BMI vs. Skin Fold Assessment

I recently purchased a cheap pair of calipers to give me a better indication of lean body mass (muscle) versus fat mass. A person’s weight does not give a clear indication of body fat. BMI (body mass index) can be easily applied to the general public but can be easily criticised as a method of one size fits all.

Both BMI and skin fold assessment are relatively quick and, of course, there are better methods out there, but unless you have an access to an MRI, bioelectrical impedance or hydrostatic weighing you are stuck with BMI and skin fold.

Remember weight loss programmes typically focus on purely losing body weight, but what you want to be focusing on is reducing body fat and maintaining/improving your muscle mass.

Short video of how to take skinfold measurements

My results! (The calipers came with a body fat % chart)

(Total weight/100) x percentage of body fat = fat weight
97/100 x 17.7 = 17.1kg fat weight

Total body weight – fat weight = lean weight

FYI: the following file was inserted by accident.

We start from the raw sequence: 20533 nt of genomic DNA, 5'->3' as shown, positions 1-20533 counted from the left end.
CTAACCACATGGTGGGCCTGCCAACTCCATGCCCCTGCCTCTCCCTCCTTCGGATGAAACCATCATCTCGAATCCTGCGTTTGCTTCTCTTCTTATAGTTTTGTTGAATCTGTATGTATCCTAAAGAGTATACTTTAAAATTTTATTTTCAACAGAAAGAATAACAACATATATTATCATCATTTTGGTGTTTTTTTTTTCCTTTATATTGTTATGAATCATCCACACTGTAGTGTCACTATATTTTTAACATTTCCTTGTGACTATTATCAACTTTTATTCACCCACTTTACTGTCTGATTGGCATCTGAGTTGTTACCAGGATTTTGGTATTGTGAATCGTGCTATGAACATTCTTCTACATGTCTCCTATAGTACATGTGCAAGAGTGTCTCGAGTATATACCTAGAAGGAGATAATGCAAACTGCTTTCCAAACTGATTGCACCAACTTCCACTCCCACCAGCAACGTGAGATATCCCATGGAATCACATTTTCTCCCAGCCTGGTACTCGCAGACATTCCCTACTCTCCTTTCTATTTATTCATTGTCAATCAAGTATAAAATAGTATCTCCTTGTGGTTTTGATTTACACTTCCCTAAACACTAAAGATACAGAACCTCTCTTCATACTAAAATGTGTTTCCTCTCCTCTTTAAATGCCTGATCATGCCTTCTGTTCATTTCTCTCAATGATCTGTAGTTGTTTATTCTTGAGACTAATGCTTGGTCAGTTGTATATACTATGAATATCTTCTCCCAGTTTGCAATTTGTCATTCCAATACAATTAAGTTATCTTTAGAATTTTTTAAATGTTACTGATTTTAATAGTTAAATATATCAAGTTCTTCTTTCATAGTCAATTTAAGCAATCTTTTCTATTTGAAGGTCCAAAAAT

97-17.1 = 79.9kg lean weight


Pros: Quick and easily, can increase number of skin sites to eight to improve reliability

Cons: Invasive (does not really help if you are body conscious), needs someone to assist with the data collection.

BMI provides data on healthy weight in comparison to height (weight (kg) / height (m) squared), interestingly my BMI is 29, this puts my well into overweight and nearly obese, a stark contrast to the skin fold assessment which indicated my body fat was healthy. However, I should state that I am a regular gym user and that an element of common sense is needed to interpret this result.


Pros: Quick, easy, suits general public

Cons: No consideration for fat mass and muscle mass, results can be confusing and misguiding if you’re active (increase in muscle mass).


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